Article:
John Kipping

    If pulling the choke masks the symptoms, the first (and most likely)  place I would look is in one of the float bowls.  I've seen the problem many times; one  float valve hangs in the "up" (bowl filled) position. Fuel runs out and the engine sputters. Pull the choke, the mixture shifts rich enough to compensate. After  10 seconds to a minute or so, the needle unseats and the bowl refills. 
    Whenever I want to isolate the cause to a float, I install an inline shut off valve with a lever. Run a stiff wire to the lever.  When the engine starts sputtering, release the throttle, shut  off the ignition, then the fuel valve, coast to a stop, pop the hood and  remove the float covers.  If you find one dry bowl, replace the needle and seat assy. I've seen brand new grosse jets and old viton seats alike hang up. This  happens even more often if  the float axle is a bit worn, although I have seen the float all the way down and the needle slammed tight against the seat. Replace the needle and seat and the problem should go away (if that's what it is....) 
    The only other thing I recall that might cause those symptoms, along with the "cure" is a loss of vacuum between the dashpot piston and housing. esp if the two holes at the top of the throttle inlet were closed because an air filter gasket was turned upside down. This can be caused by icing, as well.

Mark Childers   Union Jack Spares & Repairs Virginia Beach Virginia

May sound dumb, but I had same problem with an Olds I had. Replaced
everything from the headlights back. Turned out to be the new plugs I put in short time before all the surging started. Might be worth a look. Maybe the choke thing masks it from all the raw fuel getting to the cylinders.

Tim Roy

Paul, looks like the only thing left is to change the driver, Hehehe.
90% of all fuel/carb problems are electrical.
My guess would have been points.  But I guess you covered that.

Larry Hoy

      Have you  tried checking for a vacum leak? Try spraying a small amount of starter fluid in different spots while the engine is running. If you get a rise in RPM when you do, most likey there is a leak. I found my intake manifold leaking, so I reseated/sealed it, Bingo! Good Luck Buddy!

Mitch D. Johnson

Needles were my first route (way back when) K&N's went to ABD than AAA... then bought new carbs. Even went to #7's after getting rid of the biased needle setup. Have tried lighter, and heavier carb piston springs ...still does it.

Paul Tegler  wizardz@toad.net        http://www.teglerizer.com

Try opening the plug gaps out to about .040 see if it changes

no EGR or air pump on either car. just the carbon canisters as breathers.

73 BGT 2" Peco header and exhaust system otherwise totally stock.
75 Spit. Totally stock except for the dual HS4's stock exhaust system.

Paul Tegler  wizardz@toad.net        http://www.teglerizer.com

I have a problem with a pulsing/loss of power but it's only in the range of 3k to 3500 rpms.

I get a sputter and power loss..Like the engine is going to die (and it probably will) from flooding. If I give it gas early enough I can power through past 3,500 (lingering in the 3 to 3.5k range seems to do it) or if I really start to lose power, I take my foot off the gas for a second (clutch out of gear and then back in) and give it gas a few seconds later, it clears up immediately. But if I creep back into the "zone" it will start to do the 'pulse' again, (It doesn't sputter or backfire, it just shimmy's a bit and you can feel the car's power fading.)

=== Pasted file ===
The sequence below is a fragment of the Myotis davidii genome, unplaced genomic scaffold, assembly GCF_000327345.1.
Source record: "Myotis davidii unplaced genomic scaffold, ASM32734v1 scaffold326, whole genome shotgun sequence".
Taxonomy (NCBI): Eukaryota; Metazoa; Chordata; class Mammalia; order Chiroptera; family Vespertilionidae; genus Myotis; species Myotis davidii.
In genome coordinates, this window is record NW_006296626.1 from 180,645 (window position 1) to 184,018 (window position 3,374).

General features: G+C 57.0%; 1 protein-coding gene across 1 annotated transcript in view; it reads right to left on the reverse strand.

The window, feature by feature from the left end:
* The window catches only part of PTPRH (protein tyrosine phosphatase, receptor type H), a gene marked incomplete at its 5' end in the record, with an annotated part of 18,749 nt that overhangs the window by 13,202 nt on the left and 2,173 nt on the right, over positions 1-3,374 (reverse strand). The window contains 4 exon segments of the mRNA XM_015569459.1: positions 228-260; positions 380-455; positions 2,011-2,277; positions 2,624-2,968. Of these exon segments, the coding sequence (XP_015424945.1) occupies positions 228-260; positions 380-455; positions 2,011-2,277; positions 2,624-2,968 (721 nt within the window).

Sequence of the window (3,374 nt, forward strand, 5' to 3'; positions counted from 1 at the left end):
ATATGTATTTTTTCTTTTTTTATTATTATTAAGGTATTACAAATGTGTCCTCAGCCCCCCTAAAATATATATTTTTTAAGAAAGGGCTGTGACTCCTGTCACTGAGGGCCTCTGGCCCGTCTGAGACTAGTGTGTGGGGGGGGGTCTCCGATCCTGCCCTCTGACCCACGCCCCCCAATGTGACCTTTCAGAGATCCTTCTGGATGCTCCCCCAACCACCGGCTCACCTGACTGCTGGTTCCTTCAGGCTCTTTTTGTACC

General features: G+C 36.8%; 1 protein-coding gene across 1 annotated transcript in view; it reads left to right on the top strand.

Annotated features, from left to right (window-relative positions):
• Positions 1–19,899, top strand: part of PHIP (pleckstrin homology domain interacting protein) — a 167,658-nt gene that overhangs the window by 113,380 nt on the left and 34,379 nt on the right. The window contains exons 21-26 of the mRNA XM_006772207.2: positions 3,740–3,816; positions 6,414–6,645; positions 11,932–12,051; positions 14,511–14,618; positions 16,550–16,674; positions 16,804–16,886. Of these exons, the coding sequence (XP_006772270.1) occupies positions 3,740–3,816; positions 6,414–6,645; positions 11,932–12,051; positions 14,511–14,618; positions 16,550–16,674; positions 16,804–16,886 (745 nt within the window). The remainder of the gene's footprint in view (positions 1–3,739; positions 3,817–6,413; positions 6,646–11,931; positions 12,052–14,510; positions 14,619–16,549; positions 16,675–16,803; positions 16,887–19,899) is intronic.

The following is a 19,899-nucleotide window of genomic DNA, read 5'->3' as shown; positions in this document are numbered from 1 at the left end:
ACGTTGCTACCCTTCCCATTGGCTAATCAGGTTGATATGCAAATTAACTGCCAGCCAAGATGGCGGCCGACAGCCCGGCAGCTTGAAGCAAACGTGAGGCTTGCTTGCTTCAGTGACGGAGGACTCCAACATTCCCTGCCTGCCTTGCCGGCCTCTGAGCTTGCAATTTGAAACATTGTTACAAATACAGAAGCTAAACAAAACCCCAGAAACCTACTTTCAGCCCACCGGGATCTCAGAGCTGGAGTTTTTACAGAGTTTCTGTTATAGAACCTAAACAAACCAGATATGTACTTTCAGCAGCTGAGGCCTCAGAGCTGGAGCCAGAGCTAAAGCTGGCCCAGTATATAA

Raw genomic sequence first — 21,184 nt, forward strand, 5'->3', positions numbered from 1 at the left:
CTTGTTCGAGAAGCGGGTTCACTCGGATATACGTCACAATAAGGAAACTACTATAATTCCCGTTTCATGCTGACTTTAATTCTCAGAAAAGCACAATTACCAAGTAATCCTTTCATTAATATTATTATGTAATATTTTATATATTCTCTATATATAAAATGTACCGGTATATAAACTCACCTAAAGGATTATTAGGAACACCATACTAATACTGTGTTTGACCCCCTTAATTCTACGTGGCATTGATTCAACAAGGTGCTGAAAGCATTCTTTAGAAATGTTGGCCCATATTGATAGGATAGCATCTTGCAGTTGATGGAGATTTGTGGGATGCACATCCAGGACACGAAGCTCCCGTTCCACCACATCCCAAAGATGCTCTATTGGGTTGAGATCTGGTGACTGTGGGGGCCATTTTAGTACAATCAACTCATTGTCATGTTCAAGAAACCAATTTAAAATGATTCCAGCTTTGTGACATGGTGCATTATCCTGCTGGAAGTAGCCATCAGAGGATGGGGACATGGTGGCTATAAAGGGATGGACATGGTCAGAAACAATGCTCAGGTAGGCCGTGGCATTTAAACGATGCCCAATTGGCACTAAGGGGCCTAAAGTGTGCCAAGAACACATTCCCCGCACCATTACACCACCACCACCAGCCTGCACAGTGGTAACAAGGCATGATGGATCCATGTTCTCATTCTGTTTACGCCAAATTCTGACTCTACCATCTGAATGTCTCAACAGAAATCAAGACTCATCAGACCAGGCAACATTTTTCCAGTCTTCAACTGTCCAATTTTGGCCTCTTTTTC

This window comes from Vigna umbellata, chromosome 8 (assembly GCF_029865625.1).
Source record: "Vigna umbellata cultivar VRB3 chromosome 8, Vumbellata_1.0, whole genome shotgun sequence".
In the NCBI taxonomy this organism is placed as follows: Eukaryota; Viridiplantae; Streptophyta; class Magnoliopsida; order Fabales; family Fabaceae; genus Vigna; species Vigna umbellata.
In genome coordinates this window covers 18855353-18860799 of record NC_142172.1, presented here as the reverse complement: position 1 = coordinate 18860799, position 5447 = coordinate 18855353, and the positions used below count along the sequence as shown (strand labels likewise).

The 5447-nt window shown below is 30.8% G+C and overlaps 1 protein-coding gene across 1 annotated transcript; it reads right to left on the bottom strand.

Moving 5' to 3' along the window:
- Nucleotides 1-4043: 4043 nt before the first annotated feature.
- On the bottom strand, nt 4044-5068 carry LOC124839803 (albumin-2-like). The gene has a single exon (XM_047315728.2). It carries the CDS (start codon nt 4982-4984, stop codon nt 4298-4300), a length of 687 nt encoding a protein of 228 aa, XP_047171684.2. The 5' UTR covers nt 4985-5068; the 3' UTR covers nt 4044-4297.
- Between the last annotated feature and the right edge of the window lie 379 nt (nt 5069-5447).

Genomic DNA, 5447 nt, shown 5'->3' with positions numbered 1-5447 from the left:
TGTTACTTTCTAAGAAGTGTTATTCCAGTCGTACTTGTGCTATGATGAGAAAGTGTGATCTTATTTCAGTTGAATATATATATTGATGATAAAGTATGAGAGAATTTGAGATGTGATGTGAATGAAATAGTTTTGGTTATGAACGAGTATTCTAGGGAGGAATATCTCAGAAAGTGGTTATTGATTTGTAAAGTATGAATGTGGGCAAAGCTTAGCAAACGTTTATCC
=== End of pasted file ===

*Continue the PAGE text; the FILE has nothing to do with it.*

It does it no matter what carb or needle I use (hs4 or hif4, aau abt or whatever else I had needles of). It always happens in that 3k to 3,500 rpm range. I spoke with a mechanic (dave) at Motorhead and he said it
sounds like an ignition problem.

I tried new wires, plugs and points and the coil I have is a 40kv lucas sport. I have an adjustible elec. fuel pump also. I do NOT have an EGR valve.

I assume now that it's a vaccum advance problem w/dizzy. I keep meaning to do a vaccum pressure test on the intake to see what pressure it's pulling and also test the vac advance on the dizzy, but I keep putting it off until I get some more info on the dizzy (I'm using one from a midget right now).

It doesn't sound like you're having the exact problem as me, and you've already tried 'fixing' it.  But maybe the ignition deserves another look. I had a vacuum leak on my dizzy before and the car was really sluggish and sputtered at almost any speed (not really what I'm having now). It would rev fine (by hand) but if you put a load on it (got in and drove it) you get what I just mentioned.

Of course, since I haven't fixed the current pulse/power fade  on my car yet, it's probably a dead end. Sorry. That's probably not any help other than to know I have/had a similar problem.

Get email at your own domain with Yahoo! Mail.

Sounds like a lean mixture this could have many causes including:

1)  if Stromberg try the tempature compensator. 

2)  If late SUs with "pop-off" valves in the throttle plates it could be weak springs. 

3)  If you have increased exhaust flow it could be that your needles need to be richer. 

4)  Do you have any vacuum leaks?

5)  It could be EGR if you've got one but this would be worse at low revs.

Gary Kristjansson

my reply/comments intermingled below  ****
----- Original Message -----
From: "Gary Kristjansson" <kristjag@EM.AGR.CA>
To: "Ptegler" <ptegler@gouldfo.com>
Sent: Monday, January 15, 2001 7:58 AM
Subject: Re: Pulsing and surging

Sounds like a lean mixture this could have many causes including:

1)  if Stromberg try the tempature compensator. 
2)  If late SUs with "pop-off" valves in the throttle plates it could be weak springs. 
**** replaced with non-poppet valve disks. - new carbs- did  the same thing.
3)  If you have increased exhaust flow it could be that your needles need to be richer. 
**** running #7 with K&N's (up from orig ADB's to AAA's then to fixed #7's)
4)  Do you have any vacuum leaks?
**** I run a vacuum gauge in the cockpit. Let's me know early if
I have problems and how hard I'm pushing it. (great way to know if valves